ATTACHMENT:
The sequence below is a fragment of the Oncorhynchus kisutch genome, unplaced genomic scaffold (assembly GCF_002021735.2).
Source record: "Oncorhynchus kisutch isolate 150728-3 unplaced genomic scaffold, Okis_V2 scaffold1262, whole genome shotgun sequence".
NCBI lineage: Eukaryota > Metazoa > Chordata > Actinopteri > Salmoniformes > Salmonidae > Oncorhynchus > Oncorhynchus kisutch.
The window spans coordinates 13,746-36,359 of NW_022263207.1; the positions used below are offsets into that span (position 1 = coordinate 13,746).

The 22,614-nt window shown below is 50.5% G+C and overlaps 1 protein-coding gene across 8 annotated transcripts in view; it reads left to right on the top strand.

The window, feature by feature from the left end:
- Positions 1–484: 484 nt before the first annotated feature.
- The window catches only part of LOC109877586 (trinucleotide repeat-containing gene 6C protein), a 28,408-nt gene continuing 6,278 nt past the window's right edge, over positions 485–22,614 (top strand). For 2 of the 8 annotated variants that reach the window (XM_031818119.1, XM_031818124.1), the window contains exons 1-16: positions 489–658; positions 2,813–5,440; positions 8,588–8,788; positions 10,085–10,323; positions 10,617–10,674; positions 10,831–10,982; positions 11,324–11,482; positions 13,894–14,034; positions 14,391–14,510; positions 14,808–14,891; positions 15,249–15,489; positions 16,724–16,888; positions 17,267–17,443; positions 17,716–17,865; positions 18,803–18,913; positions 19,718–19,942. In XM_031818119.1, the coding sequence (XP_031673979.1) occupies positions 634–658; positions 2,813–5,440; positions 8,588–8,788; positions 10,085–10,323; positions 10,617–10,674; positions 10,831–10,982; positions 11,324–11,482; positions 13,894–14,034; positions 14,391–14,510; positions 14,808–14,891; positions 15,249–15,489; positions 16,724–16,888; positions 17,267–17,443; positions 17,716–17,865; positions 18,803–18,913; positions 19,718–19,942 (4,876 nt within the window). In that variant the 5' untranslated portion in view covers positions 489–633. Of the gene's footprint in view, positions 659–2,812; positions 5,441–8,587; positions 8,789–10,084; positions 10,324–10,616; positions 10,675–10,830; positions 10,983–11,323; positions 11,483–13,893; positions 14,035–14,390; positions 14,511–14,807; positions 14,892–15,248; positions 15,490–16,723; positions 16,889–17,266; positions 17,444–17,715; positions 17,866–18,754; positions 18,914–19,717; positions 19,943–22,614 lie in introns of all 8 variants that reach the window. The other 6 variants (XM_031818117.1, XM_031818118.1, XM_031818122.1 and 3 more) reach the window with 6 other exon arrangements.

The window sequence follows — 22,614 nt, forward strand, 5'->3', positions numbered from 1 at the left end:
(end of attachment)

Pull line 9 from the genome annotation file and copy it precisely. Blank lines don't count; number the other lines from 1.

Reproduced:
The window sequence follows — 22,614 nt, forward strand, 5'->3', positions numbered from 1 at the left end: